“You don’t fit the profile of the organization I’m trying to build.”
That’s what a McDonald’s store owner told me last year when he called me into his office and told me I was fired.
Now, keep in mind that I been working there almost two years. I was on time, opening the store almost every morning before four. I worked hard and never had a disciplinary write-up or a customer complaint.
I walked out of there absolutely shocked. Fired? What would I do? Even though I was getting paid just $9.00 an hour, this job was the only income I had to support my family, and I have four children.
The phrase kept rolling around in my head – “you don’t fit the profile” at McDonald’s. What could that possibly mean?
Then I found out. Over a dozen other workers had also been fired. All of the ones fired from my store, the Riverdale Store in South Boston, VA were black like me. We had been fired not for anything we did wrong but because of our race.
For months, my McDonald’s supervisor had made remarks that she wanted to get rid of nonwhite workers at the store. When the store was staffed with nearly all black workers, she would say things like “it’s too dark in here” and “we need to get the ghetto and the ratchetness out of the store.”
I heard other coworkers of mine called the McDonald’s corporate hotline right after I was fired. They told them we had been fired, and that the store owner was doing it because of our race.
How did corporate headquarters respond? Were they outraged? Did they say they would send someone right over to get to the bottom of this? No, not at all. They said that we should take our concerns to the store owner – the same person who had just fired us!
Just about everything about working at McDonald’s is controlled by the corporate office. They would send a representative to our store regularly to make sure that all of the rules the company makes were being followed.
The company dictates everything down to the smallest detail like how we fold our customers’ bags or how we smile while we’re at work. But when a whole group of us were fired because we didn’t “fit the profile” by being black, McDonald’s said it had nothing to do with that. They didn’t lift a finger. They care about profits.
They want black dollars. But they turn a deaf ear to the workers that make the company profitable in the first place.
After getting fired, I fell behind on my bills. My family’s health was devastated from the stress; my blood pressure soared and my daughter suffered a nervous breakdown from seeing me suffer and had to be admitted to a hospital. I struggled to support my four children. I started to be afraid that I was even going to lose my house. No mother should ever go through what I went through because of McDonald’s.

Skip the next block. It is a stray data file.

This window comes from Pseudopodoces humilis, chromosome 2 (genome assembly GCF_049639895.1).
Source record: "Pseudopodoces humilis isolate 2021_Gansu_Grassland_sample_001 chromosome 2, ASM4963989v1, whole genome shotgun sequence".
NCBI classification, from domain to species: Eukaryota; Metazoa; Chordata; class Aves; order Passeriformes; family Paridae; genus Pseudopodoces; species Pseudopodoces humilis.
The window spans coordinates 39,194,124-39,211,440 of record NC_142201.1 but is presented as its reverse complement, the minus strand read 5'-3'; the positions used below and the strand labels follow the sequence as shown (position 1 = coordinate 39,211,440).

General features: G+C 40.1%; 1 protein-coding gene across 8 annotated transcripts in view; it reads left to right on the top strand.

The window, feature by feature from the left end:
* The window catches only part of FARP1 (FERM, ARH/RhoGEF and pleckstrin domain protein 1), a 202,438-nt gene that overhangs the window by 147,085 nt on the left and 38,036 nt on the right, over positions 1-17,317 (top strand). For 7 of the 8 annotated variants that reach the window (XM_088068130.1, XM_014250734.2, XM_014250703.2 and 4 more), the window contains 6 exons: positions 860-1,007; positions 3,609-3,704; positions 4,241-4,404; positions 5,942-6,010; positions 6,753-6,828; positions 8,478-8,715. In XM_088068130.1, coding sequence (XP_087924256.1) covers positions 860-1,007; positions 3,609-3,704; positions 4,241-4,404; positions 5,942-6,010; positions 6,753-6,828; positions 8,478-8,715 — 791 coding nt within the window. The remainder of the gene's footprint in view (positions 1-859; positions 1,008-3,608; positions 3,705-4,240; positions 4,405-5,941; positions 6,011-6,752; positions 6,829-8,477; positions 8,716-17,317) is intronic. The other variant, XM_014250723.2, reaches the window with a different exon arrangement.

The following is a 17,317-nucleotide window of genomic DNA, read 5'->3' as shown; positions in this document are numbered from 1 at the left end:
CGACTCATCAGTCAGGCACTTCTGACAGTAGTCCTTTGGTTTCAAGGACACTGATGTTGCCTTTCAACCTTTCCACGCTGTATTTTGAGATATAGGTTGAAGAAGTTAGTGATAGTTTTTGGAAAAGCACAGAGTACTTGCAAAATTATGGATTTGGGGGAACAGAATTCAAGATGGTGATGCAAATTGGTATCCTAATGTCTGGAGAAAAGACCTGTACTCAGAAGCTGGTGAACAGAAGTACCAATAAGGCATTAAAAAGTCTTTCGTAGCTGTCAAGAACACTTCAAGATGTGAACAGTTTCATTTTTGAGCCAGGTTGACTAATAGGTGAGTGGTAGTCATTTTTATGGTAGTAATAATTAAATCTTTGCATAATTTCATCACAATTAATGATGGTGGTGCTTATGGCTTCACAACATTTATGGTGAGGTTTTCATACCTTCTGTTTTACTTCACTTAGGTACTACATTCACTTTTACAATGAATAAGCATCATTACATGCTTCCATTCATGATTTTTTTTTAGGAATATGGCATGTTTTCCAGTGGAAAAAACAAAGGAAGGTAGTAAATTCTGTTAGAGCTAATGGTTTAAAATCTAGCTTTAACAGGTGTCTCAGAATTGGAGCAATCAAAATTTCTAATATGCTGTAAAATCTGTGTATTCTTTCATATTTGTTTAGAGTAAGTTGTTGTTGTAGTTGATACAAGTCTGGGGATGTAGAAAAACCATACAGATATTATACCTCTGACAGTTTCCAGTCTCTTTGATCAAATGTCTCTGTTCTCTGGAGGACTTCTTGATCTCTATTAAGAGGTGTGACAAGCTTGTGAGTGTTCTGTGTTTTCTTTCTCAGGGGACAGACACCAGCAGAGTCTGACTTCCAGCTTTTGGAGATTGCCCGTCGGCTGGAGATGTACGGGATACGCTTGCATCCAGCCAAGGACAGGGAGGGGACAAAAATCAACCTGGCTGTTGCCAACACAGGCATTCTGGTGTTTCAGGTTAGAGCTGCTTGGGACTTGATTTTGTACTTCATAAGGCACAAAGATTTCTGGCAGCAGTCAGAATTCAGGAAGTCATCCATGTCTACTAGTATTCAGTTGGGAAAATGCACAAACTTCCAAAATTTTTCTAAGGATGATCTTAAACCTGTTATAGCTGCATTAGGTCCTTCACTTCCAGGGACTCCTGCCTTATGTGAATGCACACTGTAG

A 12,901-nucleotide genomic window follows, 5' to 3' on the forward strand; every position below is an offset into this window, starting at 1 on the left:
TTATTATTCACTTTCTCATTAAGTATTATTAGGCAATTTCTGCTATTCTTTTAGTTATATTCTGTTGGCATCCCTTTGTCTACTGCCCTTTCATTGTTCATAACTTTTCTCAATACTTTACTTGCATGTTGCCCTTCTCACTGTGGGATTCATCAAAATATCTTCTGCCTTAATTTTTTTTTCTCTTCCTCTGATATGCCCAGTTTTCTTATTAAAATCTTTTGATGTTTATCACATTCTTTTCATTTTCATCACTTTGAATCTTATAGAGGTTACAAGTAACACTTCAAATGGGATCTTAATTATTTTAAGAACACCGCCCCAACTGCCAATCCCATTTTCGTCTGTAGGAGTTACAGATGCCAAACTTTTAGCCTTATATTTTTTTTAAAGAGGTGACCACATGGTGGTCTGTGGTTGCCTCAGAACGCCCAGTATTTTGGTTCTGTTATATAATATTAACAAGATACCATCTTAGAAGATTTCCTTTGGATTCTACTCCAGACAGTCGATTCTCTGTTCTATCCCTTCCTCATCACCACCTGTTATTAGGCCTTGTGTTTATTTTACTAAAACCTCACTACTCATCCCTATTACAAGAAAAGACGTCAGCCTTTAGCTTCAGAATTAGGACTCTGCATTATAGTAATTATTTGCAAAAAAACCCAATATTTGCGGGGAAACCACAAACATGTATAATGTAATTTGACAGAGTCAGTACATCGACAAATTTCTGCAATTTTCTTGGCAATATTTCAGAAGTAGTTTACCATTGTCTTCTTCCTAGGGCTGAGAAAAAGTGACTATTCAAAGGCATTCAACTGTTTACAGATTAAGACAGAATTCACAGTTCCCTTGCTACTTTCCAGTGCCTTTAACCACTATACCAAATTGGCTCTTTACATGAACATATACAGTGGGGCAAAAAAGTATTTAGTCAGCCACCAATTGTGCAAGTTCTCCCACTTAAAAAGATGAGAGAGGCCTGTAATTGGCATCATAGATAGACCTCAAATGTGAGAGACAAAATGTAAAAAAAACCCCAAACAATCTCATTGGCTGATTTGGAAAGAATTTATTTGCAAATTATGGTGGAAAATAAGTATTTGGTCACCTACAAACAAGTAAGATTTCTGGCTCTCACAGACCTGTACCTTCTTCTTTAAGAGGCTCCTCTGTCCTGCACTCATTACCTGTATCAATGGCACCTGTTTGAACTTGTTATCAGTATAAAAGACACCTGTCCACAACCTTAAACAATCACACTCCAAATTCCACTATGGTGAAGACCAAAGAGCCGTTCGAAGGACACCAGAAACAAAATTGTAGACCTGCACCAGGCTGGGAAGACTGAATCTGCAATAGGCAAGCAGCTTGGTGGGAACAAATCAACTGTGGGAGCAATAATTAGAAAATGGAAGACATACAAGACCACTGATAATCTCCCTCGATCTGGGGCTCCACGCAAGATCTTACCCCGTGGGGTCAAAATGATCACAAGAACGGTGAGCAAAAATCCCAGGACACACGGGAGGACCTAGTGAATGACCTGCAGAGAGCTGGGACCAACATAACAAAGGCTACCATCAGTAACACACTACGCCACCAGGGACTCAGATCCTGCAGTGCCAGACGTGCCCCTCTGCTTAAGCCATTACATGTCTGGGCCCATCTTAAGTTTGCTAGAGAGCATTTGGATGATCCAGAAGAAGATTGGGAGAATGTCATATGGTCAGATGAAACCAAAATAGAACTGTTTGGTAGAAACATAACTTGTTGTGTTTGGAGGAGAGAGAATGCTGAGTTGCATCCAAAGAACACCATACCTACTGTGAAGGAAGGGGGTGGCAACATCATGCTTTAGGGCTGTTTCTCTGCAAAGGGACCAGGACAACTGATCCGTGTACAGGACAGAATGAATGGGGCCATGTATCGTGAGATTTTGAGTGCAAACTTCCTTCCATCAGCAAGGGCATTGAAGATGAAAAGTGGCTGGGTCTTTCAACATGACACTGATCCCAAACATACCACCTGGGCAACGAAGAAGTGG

Those of us who got fired have filed a federal civil rights lawsuit. If you have ever thought about suing somebody, you know that a lawsuit is not something most people want to get into. But at a company like McDonald’s, there is no other way, at least right now.
Across the country, thousands of fast food workers have been joining together, calling for $15 an hour and the right to form a union without retaliation. They want a living wage, fair treatment at work, and the right to form a union so they don’t have to face the kind of racism and humiliation that we have faced in Virginia.
I want to see the Fight for $15 succeed – for fast food workers and for anyone else who is being taken advantage of or discriminated against. Maybe then companies like McDonald’s will “fit the profile” of a corporation that does the right thing for its workers and their communities.
Tamika King-Williams is one of ten plantiffs listed in a federal civil rights lawsuit filed last Thursday. In addition to the McDonald’s Corporation, the suit also lists Soweva Co. and its owner Michael Simon as defendants. Soweva Co. manages the McDonald’s franchises where the alleged discrimination occurred. Soweva has yet to offer comment. McDonald’s Corporation offered this statement to the Associated Press:
A statement from McDonald’s Corp. said the company had not seen the lawsuit and couldn’t comment on the allegations, but it and its franchisees “share a commitment to the well-being and fair treatment of all people who work in McDonald’s restaurants.”
Tamika King-Williams worked at McDonald’s in South Boston, Virginia, for nearly two years. She was fired in May, 2014.